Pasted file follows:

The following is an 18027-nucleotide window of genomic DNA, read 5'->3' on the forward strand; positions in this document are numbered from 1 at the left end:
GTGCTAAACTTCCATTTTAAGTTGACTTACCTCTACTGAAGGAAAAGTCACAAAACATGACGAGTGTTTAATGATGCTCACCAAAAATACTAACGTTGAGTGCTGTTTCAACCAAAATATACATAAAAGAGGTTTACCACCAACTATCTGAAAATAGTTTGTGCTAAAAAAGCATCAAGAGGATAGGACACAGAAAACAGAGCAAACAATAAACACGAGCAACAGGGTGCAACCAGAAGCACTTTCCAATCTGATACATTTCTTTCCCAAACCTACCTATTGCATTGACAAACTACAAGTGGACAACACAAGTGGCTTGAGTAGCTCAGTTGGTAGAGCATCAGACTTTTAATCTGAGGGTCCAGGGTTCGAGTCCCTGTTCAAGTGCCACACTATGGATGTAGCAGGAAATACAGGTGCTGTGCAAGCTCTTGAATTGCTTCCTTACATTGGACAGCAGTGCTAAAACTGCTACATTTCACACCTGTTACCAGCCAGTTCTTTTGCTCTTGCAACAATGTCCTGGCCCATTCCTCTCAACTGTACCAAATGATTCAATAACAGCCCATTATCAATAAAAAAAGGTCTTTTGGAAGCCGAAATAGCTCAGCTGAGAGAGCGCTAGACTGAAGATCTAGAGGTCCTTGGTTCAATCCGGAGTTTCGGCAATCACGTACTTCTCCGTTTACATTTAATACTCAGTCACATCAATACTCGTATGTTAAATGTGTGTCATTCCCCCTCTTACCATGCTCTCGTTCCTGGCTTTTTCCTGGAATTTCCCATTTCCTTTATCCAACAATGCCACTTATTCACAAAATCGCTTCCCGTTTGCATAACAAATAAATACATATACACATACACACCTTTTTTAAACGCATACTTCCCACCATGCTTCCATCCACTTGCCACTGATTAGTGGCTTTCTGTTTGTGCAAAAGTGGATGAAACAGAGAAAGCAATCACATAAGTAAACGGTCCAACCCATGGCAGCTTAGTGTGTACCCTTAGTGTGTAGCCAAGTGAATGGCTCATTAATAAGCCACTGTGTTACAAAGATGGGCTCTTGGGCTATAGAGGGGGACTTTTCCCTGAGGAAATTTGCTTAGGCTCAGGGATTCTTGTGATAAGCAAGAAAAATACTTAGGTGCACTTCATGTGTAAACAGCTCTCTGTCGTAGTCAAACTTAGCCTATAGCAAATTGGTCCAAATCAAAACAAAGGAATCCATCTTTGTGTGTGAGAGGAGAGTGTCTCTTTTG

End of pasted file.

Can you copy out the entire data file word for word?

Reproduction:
The following is an 18027-nucleotide window of genomic DNA, read 5'->3' on the forward strand; positions in this document are numbered from 1 at the left end:
GTGCTAAACTTCCATTTTAAGTTGACTTACCTCTACTGAAGGAAAAGTCACAAAACATGACGAGTGTTTAATGATGCTCACCAAAAATACTAACGTTGAGTGCTGTTTCAACCAAAATATACATAAAAGAGGTTTACCACCAACTATCTGAAAATAGTTTGTGCTAAAAAAGCATCAAGAGGATAGGACACAGAAAACAGAGCAAACAATAAACACGAGCAACAGGGTGCAACCAGAAGCACTTTCCAATCTGATACATTTCTTTCCCAAACCTACCTATTGCATTGACAAACTACAAGTGGACAACACAAGTGGCTTGAGTAGCTCAGTTGGTAGAGCATCAGACTTTTAATCTGAGGGTCCAGGGTTCGAGTCCCTGTTCAAGTGCCACACTATGGATGTAGCAGGAAATACAGGTGCTGTGCAAGCTCTTGAATTGCTTCCTTACATTGGACAGCAGTGCTAAAACTGCTACATTTCACACCTGTTACCAGCCAGTTCTTTTGCTCTTGCAACAATGTCCTGGCCCATTCCTCTCAACTGTACCAAATGATTCAATAACAGCCCATTATCAATAAAAAAAGGTCTTTTGGAAGCCGAAATAGCTCAGCTGAGAGAGCGCTAGACTGAAGATCTAGAGGTCCTTGGTTCAATCCGGAGTTTCGGCAATCACGTACTTCTCCGTTTACATTTAATACTCAGTCACATCAATACTCGTATGTTAAATGTGTGTCATTCCCCCTCTTACCATGCTCTCGTTCCTGGCTTTTTCCTGGAATTTCCCATTTCCTTTATCCAACAATGCCACTTATTCACAAAATCGCTTCCCGTTTGCATAACAAATAAATACATATACACATACACACCTTTTTTAAACGCATACTTCCCACCATGCTTCCATCCACTTGCCACTGATTAGTGGCTTTCTGTTTGTGCAAAAGTGGATGAAACAGAGAAAGCAATCACATAAGTAAACGGTCCAACCCATGGCAGCTTAGTGTGTACCCTTAGTGTGTAGCCAAGTGAATGGCTCATTAATAAGCCACTGTGTTACAAAGATGGGCTCTTGGGCTATAGAGGGGGACTTTTCCCTGAGGAAATTTGCTTAGGCTCAGGGATTCTTGTGATAAGCAAGAAAAATACTTAGGTGCACTTCATGTGTAAACAGCTCTCTGTCGTAGTCAAACTTAGCCTATAGCAAATTGGTCCAAATCAAAACAAAGGAATCCATCTTTGTGTGTGAGAGGAGAGTGTCTCTTTTG